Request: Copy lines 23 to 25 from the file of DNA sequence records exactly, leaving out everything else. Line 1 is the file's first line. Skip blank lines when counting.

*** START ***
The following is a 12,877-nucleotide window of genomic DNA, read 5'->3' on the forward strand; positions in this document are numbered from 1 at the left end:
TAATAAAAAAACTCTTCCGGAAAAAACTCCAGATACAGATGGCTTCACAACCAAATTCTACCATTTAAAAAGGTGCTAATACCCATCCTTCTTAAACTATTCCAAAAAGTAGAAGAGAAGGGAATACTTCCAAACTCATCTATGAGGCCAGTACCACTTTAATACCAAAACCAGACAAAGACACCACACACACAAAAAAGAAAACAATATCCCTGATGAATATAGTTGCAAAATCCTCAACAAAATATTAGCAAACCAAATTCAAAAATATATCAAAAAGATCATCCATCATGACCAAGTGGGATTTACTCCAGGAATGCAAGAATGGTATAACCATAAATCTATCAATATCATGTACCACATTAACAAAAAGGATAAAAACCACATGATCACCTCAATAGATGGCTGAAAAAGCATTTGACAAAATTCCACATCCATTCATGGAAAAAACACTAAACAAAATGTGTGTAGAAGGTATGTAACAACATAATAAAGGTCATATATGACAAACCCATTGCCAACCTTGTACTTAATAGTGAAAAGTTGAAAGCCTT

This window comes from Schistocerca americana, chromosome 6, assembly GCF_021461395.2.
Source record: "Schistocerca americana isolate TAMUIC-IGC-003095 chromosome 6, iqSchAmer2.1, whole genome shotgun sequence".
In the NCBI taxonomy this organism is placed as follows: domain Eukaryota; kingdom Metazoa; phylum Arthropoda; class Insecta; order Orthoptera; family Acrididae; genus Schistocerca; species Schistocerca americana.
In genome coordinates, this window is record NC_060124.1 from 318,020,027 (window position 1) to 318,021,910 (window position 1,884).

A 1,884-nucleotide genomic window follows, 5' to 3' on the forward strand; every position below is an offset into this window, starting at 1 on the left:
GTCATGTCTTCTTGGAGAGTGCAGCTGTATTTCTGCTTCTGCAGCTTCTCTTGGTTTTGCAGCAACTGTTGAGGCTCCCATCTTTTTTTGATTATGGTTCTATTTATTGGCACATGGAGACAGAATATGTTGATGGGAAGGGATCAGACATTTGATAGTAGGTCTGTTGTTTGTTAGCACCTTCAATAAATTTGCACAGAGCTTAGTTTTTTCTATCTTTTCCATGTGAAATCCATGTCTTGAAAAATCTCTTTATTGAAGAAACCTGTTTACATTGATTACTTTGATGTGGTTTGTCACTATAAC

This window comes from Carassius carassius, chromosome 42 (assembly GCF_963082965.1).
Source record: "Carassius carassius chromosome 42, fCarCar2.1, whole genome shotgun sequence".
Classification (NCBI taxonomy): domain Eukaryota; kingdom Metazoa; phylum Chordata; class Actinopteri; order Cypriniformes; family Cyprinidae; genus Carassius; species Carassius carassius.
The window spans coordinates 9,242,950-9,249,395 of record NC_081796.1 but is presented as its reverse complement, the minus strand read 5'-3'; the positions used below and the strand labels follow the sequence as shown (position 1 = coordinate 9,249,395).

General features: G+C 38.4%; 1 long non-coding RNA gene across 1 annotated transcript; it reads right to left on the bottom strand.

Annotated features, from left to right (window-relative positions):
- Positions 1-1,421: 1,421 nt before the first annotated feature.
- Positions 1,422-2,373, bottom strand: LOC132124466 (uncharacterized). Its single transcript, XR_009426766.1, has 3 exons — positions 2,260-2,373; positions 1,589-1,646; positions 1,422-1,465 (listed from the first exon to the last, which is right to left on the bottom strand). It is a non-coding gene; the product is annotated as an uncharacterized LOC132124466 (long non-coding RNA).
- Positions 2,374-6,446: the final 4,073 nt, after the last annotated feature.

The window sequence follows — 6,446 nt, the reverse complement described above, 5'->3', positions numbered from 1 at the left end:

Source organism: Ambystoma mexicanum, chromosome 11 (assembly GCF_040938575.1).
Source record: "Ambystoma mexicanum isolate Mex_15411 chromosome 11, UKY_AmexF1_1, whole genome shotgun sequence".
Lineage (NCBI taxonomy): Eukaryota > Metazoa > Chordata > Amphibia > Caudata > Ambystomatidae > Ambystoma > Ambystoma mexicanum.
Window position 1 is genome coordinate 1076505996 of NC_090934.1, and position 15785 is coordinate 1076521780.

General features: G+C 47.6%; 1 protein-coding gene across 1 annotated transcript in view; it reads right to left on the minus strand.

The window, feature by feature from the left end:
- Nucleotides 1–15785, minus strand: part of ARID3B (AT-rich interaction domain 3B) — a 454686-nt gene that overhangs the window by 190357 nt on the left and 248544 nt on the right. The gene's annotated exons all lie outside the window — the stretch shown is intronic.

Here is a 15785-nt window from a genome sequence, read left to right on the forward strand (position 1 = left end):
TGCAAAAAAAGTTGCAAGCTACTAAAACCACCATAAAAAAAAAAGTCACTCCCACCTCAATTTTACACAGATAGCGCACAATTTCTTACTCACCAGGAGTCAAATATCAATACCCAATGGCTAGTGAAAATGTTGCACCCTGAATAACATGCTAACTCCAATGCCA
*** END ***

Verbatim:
General features: G+C 47.6%; 1 protein-coding gene across 1 annotated transcript in view; it reads right to left on the minus strand.

The window, feature by feature from the left end:
- Nucleotides 1–15785, minus strand: part of ARID3B (AT-rich interaction domain 3B) — a 454686-nt gene that overhangs the window by 190357 nt on the left and 248544 nt on the right. The gene's annotated exons all lie outside the window — the stretch shown is intronic.